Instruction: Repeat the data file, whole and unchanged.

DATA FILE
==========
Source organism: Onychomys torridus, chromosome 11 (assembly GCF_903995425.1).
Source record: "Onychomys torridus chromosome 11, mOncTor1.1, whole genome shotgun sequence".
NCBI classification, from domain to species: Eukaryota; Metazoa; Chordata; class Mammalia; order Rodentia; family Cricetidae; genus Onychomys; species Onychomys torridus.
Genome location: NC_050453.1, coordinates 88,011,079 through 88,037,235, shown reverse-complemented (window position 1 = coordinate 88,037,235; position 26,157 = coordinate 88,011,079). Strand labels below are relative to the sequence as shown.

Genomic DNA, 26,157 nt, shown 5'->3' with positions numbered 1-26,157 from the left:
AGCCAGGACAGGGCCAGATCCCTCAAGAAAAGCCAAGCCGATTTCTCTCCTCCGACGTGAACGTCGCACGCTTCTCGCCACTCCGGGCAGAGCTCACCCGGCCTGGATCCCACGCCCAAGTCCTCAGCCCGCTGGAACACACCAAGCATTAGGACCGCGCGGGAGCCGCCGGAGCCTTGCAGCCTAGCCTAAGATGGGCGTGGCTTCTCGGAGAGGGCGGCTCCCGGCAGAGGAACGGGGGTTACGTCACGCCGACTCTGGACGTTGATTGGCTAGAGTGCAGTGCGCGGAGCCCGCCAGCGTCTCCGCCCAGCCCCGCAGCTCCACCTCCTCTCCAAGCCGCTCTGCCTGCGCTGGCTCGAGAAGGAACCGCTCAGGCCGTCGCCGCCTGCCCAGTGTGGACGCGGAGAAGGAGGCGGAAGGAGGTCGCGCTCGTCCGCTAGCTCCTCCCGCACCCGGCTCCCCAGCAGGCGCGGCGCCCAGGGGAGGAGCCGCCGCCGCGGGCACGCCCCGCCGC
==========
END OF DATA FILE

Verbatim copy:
Source organism: Onychomys torridus, chromosome 11 (assembly GCF_903995425.1).
Source record: "Onychomys torridus chromosome 11, mOncTor1.1, whole genome shotgun sequence".
NCBI classification, from domain to species: Eukaryota; Metazoa; Chordata; class Mammalia; order Rodentia; family Cricetidae; genus Onychomys; species Onychomys torridus.
Genome location: NC_050453.1, coordinates 88,011,079 through 88,037,235, shown reverse-complemented (window position 1 = coordinate 88,037,235; position 26,157 = coordinate 88,011,079). Strand labels below are relative to the sequence as shown.

Genomic DNA, 26,157 nt, shown 5'->3' with positions numbered 1-26,157 from the left:
AGCCAGGACAGGGCCAGATCCCTCAAGAAAAGCCAAGCCGATTTCTCTCCTCCGACGTGAACGTCGCACGCTTCTCGCCACTCCGGGCAGAGCTCACCCGGCCTGGATCCCACGCCCAAGTCCTCAGCCCGCTGGAACACACCAAGCATTAGGACCGCGCGGGAGCCGCCGGAGCCTTGCAGCCTAGCCTAAGATGGGCGTGGCTTCTCGGAGAGGGCGGCTCCCGGCAGAGGAACGGGGGTTACGTCACGCCGACTCTGGACGTTGATTGGCTAGAGTGCAGTGCGCGGAGCCCGCCAGCGTCTCCGCCCAGCCCCGCAGCTCCACCTCCTCTCCAAGCCGCTCTGCCTGCGCTGGCTCGAGAAGGAACCGCTCAGGCCGTCGCCGCCTGCCCAGTGTGGACGCGGAGAAGGAGGCGGAAGGAGGTCGCGCTCGTCCGCTAGCTCCTCCCGCACCCGGCTCCCCAGCAGGCGCGGCGCCCAGGGGAGGAGCCGCCGCCGCGGGCACGCCCCGCCGC